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The phrases in their context!


To which we may add, that where the riches or power are very great, and render the person considerable and important in the world, the esteem attending them, may, in part, be ascribed to another source, distinct from these three, viz.
their interesting the mind by a prospect of the multitude, and importance of their consequences: Though, in order to account for the operation of this principle, we must also have recourse to sympathy; as we have observed in the preceding section.
It may not be amiss, on this occasion, to remark the flexibility of our sentiments, and the several changes they so readily receive from the objects, with which they are conjoined.
All the sentiments of approbation, which attend any particular species of objects, have a great resemblance to each other, though derived from different sources; and, on the other hand, those sentiments, when directed to different objects, are different to the feeling, though derived from the same source.
Thus the beauty of all visible objects causes a pleasure pretty much the same, though it be sometimes derived from the mere species and appearance of the objects; sometimes from sympathy, and an idea of their utility.
In like manner, whenever we survey the actions and characters of men, without any particular interest in them, the pleasure, or pain, which arises from the survey (with some minute differences) is, in the main, of the same kind, though perhaps there be a great diversity in the causes, from which it is derived.
On the other hand, a convenient house, and a virtuous character, cause not the same feeling of approbation; even though the source of our approbation be the same, and flow from sympathy and an idea of their utility.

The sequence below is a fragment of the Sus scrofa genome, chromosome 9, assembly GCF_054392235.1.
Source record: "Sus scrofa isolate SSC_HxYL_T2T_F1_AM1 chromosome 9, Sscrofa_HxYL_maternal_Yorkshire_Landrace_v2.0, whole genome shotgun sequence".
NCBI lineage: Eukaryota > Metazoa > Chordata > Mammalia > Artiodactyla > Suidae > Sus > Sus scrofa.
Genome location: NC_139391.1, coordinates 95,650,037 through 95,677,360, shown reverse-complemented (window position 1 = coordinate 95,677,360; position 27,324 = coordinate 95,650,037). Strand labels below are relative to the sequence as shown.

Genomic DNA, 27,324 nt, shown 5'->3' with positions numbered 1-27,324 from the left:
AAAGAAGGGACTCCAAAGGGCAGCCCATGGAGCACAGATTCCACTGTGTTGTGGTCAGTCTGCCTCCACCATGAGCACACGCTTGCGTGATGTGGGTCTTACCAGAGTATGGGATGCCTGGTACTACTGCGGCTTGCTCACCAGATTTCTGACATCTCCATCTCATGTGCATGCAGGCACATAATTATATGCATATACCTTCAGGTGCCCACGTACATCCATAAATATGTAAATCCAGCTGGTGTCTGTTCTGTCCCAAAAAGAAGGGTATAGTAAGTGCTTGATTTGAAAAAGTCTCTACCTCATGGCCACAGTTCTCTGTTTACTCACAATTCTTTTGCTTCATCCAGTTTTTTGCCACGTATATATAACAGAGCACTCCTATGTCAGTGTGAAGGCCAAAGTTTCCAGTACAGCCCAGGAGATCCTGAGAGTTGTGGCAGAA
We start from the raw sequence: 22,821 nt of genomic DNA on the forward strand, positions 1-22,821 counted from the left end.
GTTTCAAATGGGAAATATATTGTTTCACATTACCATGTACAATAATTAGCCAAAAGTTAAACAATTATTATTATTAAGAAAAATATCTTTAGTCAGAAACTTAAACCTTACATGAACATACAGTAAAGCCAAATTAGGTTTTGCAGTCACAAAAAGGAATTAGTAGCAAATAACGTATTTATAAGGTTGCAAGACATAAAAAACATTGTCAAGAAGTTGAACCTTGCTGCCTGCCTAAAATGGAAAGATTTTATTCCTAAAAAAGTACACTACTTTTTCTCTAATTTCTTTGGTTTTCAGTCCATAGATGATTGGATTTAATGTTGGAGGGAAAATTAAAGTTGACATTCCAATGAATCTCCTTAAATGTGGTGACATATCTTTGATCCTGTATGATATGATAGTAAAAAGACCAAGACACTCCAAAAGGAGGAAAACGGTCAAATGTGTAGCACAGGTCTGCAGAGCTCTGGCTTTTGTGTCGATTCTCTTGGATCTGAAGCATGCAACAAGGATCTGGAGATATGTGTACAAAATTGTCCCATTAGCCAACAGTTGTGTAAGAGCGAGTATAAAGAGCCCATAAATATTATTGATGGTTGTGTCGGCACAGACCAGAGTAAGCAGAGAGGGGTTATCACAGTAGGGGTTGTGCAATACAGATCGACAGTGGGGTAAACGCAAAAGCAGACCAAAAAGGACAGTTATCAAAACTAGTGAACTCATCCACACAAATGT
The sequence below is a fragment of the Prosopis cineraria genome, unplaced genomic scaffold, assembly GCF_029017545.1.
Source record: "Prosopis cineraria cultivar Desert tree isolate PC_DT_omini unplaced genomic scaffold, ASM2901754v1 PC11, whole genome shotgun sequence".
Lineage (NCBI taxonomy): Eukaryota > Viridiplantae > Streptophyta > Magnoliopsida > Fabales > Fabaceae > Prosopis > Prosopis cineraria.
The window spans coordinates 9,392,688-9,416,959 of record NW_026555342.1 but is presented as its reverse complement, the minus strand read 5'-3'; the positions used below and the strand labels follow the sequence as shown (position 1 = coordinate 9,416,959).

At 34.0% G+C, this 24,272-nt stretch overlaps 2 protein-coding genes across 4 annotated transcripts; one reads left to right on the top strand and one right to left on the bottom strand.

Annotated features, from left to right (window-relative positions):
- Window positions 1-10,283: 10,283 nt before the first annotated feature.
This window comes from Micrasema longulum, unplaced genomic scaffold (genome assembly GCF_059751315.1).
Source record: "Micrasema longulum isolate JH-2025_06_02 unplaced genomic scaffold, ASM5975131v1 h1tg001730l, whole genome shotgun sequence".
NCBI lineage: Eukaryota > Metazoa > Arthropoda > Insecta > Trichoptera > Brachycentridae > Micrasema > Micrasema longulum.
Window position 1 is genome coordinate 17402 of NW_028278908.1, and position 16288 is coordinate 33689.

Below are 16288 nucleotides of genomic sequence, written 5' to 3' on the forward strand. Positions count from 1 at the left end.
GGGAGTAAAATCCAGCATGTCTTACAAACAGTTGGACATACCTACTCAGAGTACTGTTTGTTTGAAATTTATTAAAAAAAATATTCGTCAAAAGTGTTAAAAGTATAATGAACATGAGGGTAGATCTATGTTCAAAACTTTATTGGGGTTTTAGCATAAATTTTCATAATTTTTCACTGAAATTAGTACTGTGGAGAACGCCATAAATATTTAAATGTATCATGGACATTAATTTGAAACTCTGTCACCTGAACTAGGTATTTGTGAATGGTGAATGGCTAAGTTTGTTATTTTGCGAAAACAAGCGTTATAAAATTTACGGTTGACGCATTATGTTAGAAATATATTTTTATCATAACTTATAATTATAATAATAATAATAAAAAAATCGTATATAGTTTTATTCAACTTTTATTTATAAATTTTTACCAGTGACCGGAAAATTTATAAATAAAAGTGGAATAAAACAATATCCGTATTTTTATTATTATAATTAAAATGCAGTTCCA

There is something very inexplicable in this variation of our feelings; but it is what we have experience of with regard to all our passions and sentiments.
Thus upon the whole I am hopeful, that nothing is wanting to an accurate proof of this system of ethics.
We are certain, that sympathy is a very powerful principle in human nature.
We are also certain, that it has a great influence on our sense of beauty, when we regard external objects, as well as when we judge of morals.
We find, that it has force sufficient to give us the strongest sentiments of approbation, when it operates alone, without the concurrence of any other principle; as in the cases of justice, allegiance, chastity, and good-manners.
We may observe, that all the circumstances requisite for its operation are found in most of the virtues; which have, for the most part, a tendency to the good of society, or to that of the person possessed of them.
If we compare all these circumstances, we shall not doubt, that sympathy is the chief source of moral distinctions; especially when we reflect, that no objection can be raised against this hypothesis in one case, which will not extend to all cases.
Justice is certainly approved of for no other reason, than because it has a tendency to the public good: And the public good is indifferent to us, except so far as sympathy interests us in it.
We may presume the like with regard to all the other virtues, which have a like tendency to the public good.
They must derive all their merit from our sympathy with those, who reap any advantage from them: As the virtues, which have a tendency to the good of the person possessed of them, derive their merit from our sympathy with him.
Most people will readily allow, that the useful qualities of the mind are virtuous, because of their utility.
This way of thinking is so natural, and occurs on so many occasions, that few will make any scruple of admitting it.
Now this being once admitted, the force of sympathy must necessarily be acknowledged.